How to calculate your dog’s “real” age!
Conventional wisdom stated that each calendar year a dog lives through is equivalent to seven human years, so a 10 year old pooch would have been regarded as being the same age as a 70 year old person.
However, this rule of thumb falls very short at the lower and upper ages of dogs. For example, nearly all dog breeds have reached sexual maturity by 1 year of age. At the other end of the spectrum, some dogs have been known to live for over 20 years; under the 7 to 1 rule of thumb, this would equate to an impossible 140 human-equivalent years.
Most dog lovers will already have suspected that the human-to-dog age relationship is non-linear, having noticed that their pets initially mature much more quickly than the 7 to 1 rule of thumb suggests.
Furthermore, the life expectancy of dogs varies greatly with breed, with smaller breeds living longer and giant breeds (like Irish Wolfhounds) rarely making it into double figures. This is all based on the chronological definition of age – in other words how much time has passed since birth.
Biological definitions of age – such as time at which reproduction can begin – can be more useful in animals, but are limited by considering just one point in the animal’s life.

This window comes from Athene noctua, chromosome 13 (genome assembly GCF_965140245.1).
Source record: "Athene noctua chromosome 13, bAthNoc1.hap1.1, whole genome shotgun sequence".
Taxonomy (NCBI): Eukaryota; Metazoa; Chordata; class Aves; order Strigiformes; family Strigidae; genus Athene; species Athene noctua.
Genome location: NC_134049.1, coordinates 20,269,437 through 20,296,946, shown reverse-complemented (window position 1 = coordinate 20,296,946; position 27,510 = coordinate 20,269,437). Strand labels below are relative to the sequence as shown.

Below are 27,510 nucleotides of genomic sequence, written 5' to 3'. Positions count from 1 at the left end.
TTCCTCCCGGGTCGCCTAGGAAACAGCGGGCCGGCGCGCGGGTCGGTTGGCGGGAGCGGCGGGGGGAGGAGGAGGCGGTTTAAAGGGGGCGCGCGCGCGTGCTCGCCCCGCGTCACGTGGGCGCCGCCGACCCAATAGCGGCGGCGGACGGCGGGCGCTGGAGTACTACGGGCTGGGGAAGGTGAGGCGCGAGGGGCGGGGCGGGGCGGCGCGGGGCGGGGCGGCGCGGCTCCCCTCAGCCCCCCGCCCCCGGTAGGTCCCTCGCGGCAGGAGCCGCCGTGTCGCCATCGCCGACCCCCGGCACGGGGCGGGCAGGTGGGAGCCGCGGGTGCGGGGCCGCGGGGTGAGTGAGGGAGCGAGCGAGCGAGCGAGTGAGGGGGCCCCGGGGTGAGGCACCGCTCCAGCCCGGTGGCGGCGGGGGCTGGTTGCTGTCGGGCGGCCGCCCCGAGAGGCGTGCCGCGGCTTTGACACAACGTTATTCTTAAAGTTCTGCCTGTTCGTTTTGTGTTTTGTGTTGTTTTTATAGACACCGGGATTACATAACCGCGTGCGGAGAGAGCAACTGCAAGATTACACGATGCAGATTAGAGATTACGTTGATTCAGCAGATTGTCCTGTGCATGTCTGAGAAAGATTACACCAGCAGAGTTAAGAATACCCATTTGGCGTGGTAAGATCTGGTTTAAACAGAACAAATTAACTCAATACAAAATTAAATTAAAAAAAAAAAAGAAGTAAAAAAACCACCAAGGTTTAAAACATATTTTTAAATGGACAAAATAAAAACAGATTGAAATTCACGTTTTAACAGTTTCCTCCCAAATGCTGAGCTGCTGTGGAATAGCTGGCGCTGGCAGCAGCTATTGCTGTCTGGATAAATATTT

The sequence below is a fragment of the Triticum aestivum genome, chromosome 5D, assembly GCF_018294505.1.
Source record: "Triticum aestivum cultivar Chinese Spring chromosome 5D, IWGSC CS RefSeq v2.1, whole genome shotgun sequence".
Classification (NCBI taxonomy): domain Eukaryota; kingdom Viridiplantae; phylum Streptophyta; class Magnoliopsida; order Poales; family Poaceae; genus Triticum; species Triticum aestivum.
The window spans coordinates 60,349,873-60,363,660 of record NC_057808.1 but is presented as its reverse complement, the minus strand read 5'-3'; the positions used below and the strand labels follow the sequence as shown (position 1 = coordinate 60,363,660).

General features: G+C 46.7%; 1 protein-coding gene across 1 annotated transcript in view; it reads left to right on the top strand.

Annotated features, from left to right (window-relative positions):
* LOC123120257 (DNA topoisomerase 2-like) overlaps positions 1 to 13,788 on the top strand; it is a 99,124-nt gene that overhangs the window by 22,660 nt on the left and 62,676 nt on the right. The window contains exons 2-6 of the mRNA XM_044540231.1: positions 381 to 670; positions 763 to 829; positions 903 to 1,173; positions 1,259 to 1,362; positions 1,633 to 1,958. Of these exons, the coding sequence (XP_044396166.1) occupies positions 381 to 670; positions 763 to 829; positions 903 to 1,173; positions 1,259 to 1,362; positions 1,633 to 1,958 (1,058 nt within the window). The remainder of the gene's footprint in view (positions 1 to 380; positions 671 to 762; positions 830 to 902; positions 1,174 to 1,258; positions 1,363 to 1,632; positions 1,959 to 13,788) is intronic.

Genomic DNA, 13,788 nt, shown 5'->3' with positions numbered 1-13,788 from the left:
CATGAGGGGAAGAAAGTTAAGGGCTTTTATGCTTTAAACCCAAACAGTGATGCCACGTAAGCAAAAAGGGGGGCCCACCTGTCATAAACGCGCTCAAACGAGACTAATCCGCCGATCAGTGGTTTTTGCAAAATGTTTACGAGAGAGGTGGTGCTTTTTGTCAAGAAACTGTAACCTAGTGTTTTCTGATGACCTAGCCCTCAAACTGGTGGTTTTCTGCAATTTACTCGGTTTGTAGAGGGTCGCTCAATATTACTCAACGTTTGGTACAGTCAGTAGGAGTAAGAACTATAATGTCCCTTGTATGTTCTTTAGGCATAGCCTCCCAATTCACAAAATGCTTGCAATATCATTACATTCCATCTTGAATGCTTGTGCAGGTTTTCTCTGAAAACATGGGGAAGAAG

A new scientific study has used the changes found in DNA (methylation, which is the biological reason behind the physical signs of age that we can see) to compare ages between people and dogs.
For example, the development of teeth seems to occur at the same levels of methylation across different species. So, by matching the levels of methylation in Labrador retrievers and humans, the researchers derived a formula to map dog age to its human equivalent.
That formula is a bit complicated, using advance maths functions. However, a very close approximation is that each of the dog’s first two years correspond to 12 human years (so a 2 year old dog equates to a 24 year old human) while all subsequent years count for four human equivalents. That makes an 8 year old dog about as old as a 48 year old person.
What this means in practice is that many dogs as young as eight start developing conditions that we associate with middle age like arthritis, heart disease, kidney and liver problems.
Thankfully, our ability to diagnose and treat many common conditions is growing all the time, so your pet need not suffer in silence!
Call us on 014430890 to make an appointment for your ‘senior’ pet
I’m in absolute awe & soooo grateful for kindness & generosity of Riverforest Veterinary Centre in Leixlip and their fantastic team for treating & caring for Scrappy, the local stray, after he had a nasty encounter with car! I am forever grateful for the caring & supportive nature of the veterinary team – you guy are amazing & thank you sooooo much! 🙂 He’s doing much better today – is walking about & his mood seems to have perked up – we may have even found him a permanent home as well, so things are looking good!